Princeton University Identifies iPad DHCP Flaw
Princeton University’s Office of Information Technology has posted a document describing networking problems suffered by roughly half of the 40 iPads on campus. The problem isn’t so much experienced by the iPad as caused by it – here’s what’s happening. (Since I initially wrote this article, I’ve heard of other sites experiencing the problem, including the University of Washington and George Washington University.)
The iPad uses DHCP (Dynamic Host Configuration Protocol) client software (in the iPhone OS) to request network configuration information – most notably an IP address – from a DHCP server. That IP address is typically “leased” to the DHCP client for a period of time; once that lease expires, if the DHCP client is still online, it asks to renew the lease and retain its IP address. If the client is not online when the lease expires, the DHCP server is free to assign that IP address to another device. When the DHCP client returns to the network, it requests and receives a new IP address.
The problem seems to be that the iPad, in some situations, is failing to renew its DHCP lease but continuing to use the previously assigned IP address. Because the lease wasn’t renewed, the DHCP server believes it is free to reassign the IP address. If that IP address is reassigned to another device while the iPad continues to use it, both devices end up using the same IP address, which can cause loss of network connectivity, confusing dialogs as operating systems attempt to handle the error condition, and more.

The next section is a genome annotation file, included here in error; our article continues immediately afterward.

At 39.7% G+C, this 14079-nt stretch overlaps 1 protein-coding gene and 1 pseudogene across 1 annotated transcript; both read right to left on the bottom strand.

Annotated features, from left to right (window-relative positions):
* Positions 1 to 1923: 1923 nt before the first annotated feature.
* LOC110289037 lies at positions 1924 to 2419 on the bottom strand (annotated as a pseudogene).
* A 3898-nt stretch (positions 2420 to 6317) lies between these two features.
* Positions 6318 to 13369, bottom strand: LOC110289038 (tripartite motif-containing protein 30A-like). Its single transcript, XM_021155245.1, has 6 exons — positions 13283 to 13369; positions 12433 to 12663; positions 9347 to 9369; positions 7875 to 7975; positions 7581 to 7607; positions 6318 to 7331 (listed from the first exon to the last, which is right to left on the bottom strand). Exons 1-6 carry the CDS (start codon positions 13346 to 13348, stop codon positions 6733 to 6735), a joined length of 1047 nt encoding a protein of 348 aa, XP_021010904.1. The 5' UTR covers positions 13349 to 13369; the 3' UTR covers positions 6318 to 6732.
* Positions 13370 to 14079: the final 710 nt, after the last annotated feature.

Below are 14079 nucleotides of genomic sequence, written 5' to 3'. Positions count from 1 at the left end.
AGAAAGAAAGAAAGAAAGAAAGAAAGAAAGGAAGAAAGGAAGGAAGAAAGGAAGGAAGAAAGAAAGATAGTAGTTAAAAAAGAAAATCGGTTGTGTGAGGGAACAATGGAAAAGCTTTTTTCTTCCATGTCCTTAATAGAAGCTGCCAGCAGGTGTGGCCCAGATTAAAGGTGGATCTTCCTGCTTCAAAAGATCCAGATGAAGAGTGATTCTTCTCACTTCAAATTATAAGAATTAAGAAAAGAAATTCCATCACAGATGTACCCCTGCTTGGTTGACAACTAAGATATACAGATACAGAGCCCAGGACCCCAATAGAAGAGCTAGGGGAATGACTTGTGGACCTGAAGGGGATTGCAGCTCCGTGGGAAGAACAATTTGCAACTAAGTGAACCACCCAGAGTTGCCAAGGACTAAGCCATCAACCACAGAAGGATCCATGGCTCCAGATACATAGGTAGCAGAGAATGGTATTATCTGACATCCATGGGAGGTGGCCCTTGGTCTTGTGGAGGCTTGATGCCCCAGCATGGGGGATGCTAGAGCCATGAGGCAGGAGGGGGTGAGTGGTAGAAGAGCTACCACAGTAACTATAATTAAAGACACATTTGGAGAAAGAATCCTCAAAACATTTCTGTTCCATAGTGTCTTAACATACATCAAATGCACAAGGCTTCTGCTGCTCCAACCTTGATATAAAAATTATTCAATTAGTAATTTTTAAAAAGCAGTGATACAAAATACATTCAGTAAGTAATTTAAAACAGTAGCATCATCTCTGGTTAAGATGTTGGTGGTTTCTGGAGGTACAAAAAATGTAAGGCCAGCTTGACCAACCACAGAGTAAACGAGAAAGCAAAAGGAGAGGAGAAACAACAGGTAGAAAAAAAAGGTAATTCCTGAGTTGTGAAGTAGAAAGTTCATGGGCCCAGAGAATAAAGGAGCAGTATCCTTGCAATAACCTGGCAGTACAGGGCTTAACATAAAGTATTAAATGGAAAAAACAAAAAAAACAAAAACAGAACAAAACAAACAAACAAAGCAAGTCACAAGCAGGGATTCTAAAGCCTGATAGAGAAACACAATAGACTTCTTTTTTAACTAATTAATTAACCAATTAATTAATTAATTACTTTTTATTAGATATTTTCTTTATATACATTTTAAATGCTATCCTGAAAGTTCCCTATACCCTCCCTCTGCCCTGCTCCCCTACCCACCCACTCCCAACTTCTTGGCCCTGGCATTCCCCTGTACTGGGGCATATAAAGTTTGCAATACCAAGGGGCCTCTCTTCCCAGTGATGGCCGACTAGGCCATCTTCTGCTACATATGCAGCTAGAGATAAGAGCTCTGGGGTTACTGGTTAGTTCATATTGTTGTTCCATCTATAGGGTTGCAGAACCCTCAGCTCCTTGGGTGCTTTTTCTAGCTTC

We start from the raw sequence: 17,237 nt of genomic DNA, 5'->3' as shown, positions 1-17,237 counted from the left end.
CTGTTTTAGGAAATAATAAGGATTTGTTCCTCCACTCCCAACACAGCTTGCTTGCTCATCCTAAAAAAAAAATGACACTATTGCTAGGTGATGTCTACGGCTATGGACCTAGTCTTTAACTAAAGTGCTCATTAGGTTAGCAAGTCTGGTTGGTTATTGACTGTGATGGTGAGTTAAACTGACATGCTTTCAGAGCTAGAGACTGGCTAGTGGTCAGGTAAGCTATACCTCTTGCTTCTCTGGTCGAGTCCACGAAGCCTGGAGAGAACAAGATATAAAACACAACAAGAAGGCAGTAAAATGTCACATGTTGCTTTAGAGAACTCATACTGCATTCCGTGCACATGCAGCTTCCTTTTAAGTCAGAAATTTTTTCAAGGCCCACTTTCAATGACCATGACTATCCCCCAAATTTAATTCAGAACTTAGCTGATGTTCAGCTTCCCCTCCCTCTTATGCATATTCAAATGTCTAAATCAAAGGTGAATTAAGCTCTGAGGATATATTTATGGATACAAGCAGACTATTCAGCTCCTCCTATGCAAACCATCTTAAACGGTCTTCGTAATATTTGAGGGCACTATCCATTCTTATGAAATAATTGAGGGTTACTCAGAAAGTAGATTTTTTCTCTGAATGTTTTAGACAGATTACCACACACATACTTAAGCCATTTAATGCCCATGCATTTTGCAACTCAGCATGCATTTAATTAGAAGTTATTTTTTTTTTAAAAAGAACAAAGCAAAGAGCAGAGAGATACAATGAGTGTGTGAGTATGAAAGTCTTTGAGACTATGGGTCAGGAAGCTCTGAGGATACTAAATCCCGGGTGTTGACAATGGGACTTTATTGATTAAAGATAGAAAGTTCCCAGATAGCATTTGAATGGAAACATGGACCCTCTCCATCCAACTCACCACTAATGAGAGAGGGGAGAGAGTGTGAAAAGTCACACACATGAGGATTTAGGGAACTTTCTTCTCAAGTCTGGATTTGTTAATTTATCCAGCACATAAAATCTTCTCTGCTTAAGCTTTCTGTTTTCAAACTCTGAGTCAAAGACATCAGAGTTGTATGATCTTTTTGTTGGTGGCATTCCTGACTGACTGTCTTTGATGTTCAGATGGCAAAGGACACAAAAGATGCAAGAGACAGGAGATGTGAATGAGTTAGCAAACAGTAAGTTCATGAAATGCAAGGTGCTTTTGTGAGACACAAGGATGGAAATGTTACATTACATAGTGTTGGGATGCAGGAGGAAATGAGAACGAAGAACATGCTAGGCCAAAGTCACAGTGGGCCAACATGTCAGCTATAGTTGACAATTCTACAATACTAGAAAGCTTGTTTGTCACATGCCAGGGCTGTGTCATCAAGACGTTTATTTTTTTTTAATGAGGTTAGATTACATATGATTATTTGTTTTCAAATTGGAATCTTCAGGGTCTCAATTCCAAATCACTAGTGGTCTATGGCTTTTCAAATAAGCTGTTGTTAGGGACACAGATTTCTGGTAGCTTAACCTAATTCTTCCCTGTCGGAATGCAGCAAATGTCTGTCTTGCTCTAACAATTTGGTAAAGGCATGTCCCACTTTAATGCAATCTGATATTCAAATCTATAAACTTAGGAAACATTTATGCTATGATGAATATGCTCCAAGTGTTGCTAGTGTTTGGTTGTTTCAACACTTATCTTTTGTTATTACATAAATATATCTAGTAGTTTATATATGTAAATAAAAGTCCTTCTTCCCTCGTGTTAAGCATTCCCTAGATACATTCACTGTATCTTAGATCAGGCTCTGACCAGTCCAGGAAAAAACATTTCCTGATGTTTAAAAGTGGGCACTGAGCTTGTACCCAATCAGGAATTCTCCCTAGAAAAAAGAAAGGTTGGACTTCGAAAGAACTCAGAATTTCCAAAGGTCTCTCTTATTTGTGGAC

Princeton is working with Apple to resolve the problem, which is believed to lie with the DHCP client in iPhone OS 3.2, and which should be easy to fix with an update to that version of the iPhone OS. In the meantime, Princeton recommends that iPad users not connect to the campus network because if an iPad malfunctions, it may need to be blocked to prevent it from causing problems for other network users.
Who’s likely to experience this problem? Primarily institutions with large networks that rely on DHCP for a constantly changing collection of network devices. Home users and those with small networks aren’t nearly as likely to experience IP address collisions due to this problem.
If you do run into this problem on a small network you control, there are a variety of possible solutions:
- Assign a static IP address to your iPad and configure your DHCP server to avoid handing out that address to other devices. This fix isn’t feasible on a large network with a lot of devices because it requires too much manual intervention.
- Configure your DHCP server to reserve a particular IP address for your iPad. I tried this in AirPort Utility using the client ID approach to identifying the iPad, but it didn’t work; it’s possible the MAC address approach would work better. This approach also requires too much manual intervention to be useful on a larger network.